50 Richard Hatfield Collection, RS417, file 6720-A, PANB: Présidente de l’Association Pro-Vie de la Péninsule Acadienne M.G., Vice-Présidente M-A.T., and Secrétaire E.L. to Premier Richard Hatfield, 20 July 1982; Mrs. C.W., Renforth to Premier Richard Hatfield, 30 October 1982; “A member of the Committee Moncton, N.B.” to Premier Richard Hatfield, 2 November 1982; Miss M. to Premier Richard Hatfield, 7 November 1982; C.L.B., Edmundston, to Premier Richard Hatfield, 10 November 1982; G.A.B., Edmundston, to Premier Richard Hatfield, 13 November 1982; P.J.R., Edmundston, to Premier Richard Hatfield, 13 November 1982; Unknown Citizen, Riverview, to Premier Richard Hatfield, 14 November 1982; C.H. to Premier Richard Hatfield, 15 November 1982; G.O.S., Saint John, to Premier Richard Hatfield, 16 November 1982; A.M.M., Saint John, to Premier Richard Hatfield, 22 November 1982; F.J.T., Grand Falls, to Premier Richard Hatfield, 23 November 1982; Grand Knight of Knights of Columbus W.G., Campbellton, to Premier Richard Hatfield, 25 November 1982; Mr. and Mrs. A.C., Rothesay, to Premier Richard Hatfield, 26 November 1982; Unknown Citizen, Grand Falls, to Premier Richard Hatfield, 3 December 1982.
51 Premier Richard Hatfield to P.J.R., Edmundston, 15 December 1982, RS417, file 6720-A, PANB.
52 Kellough, Aborting Law, 181; “Morgentaler Is Not Above the Law,” Times-Transcript, 11 July 1983.
53 Richard Hatfield Collection, RS417, 6720-A, PANB: J.B., Bathurst, to Premier Richard Hatfield, 5 February 1983; A.B. to Premier Richard Hatfield, 11 February 1983; Convenor of Pro-Life Committee C.C., Newcastle, to Premier Richard Hatfield, 14 February 1983; A.J.R., Moncton, to Premier Richard Hatfield, 7 March 1983; Pastor of Florenceville United Baptist Church to Premier Richard Hatfield, 10 March 1983; M.J. to Premier Richard Hatfield, 8 July 1983; P.A., Bethany Bible College, to Premier Richard Hatfield, 1983; C.M. to Premier Richard Hatfield, 1983; S.B., Seal Cove, Grand Manan, to Premier Richard Hatfield, 1983; A.T. to Premier Richard Hatfield, November 1983; A.J.E., Knights of Columbus, Liverpool, NS, to Premier Richard Hatfield, 10 October 1983; T.G., Newcastle, to Premier Richard Hatfield, 11 July 1983; S.L., Sussex, to Premier Richard Hatfield, 1 August 1983.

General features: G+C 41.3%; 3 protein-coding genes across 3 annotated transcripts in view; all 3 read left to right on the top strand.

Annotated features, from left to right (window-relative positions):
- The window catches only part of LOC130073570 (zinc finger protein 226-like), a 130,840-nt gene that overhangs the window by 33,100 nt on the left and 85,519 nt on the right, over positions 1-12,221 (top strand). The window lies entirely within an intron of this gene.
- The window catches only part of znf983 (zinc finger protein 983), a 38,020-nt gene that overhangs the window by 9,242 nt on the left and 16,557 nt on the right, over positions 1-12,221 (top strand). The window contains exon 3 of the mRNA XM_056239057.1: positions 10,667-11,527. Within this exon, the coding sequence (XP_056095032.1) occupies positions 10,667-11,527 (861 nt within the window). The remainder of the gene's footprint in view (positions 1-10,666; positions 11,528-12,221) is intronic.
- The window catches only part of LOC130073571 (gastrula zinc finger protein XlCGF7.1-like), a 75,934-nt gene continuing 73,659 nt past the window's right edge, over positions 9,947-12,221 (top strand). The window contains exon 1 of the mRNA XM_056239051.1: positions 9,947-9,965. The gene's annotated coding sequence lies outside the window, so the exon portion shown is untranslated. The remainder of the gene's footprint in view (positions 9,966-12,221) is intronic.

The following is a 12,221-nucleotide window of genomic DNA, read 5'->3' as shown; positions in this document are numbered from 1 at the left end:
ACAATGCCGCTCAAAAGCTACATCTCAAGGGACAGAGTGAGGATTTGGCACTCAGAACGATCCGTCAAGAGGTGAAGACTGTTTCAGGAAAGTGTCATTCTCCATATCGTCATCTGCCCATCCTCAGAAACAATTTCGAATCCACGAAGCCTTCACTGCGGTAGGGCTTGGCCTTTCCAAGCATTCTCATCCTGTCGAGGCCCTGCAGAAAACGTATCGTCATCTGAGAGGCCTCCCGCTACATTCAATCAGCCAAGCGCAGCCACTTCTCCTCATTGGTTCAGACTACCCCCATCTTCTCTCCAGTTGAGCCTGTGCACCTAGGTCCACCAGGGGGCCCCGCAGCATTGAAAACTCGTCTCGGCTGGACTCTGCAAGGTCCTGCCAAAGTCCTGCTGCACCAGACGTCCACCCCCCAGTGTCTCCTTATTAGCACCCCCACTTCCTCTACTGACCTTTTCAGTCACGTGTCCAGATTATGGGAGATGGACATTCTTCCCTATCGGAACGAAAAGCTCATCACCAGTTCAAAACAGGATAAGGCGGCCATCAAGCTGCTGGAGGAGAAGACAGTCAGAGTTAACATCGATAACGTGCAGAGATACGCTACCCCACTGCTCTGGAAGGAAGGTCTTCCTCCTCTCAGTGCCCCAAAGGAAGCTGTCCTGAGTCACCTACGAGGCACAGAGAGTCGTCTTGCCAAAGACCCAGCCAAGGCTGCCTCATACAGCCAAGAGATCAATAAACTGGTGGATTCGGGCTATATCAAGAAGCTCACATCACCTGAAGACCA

54 See RS417, file 6720-A, PANB, for these letters.
55 Richard Hatfield Collection, RS417, file 6720-A, PANB: W.G. to Premier Richard Hatfield, 25 November 1982; G.O.S. to Premier Richard Hatfield, 16 November 1982; Mrs. C.M., W.S., C.C., M.M., St. Stephen, to Dr. Robert Caddick, Moncton, 5 September 1982.
56 Mrs. C.M., W.S., C.C., M.M. to Dr. Robert Caddick, 5 September 1982, Richard Hatfield Collection, RS417, file 6720-A, PANB.
57 W.G. to Premier Richard Hatfield, 25 November 1982, Richard Hatfield Collection, RS417, file 6720-A, PANB.
58 J.B., Bathurst, to Premier Richard Hatfield, 5 February 1983, Richard Hatfield Collection, RS417, file 6720-A, PANB; C.M. to Premier Richard Hatfield, 1983, Richard Hatfield Collection, RS417, file 6720-A, PANB; “Public Opinion,” M.K.M., Moncton, to Editor, Times-Transcript, 28 January 1983; Michelle Stanworth, “Editor’s Introduction,” in Reproductive Technologies: Gender, Motherhood, and Medicine, ed. Michelle Stanworth (Cambridge, MA: Polity Press, 1987), 1.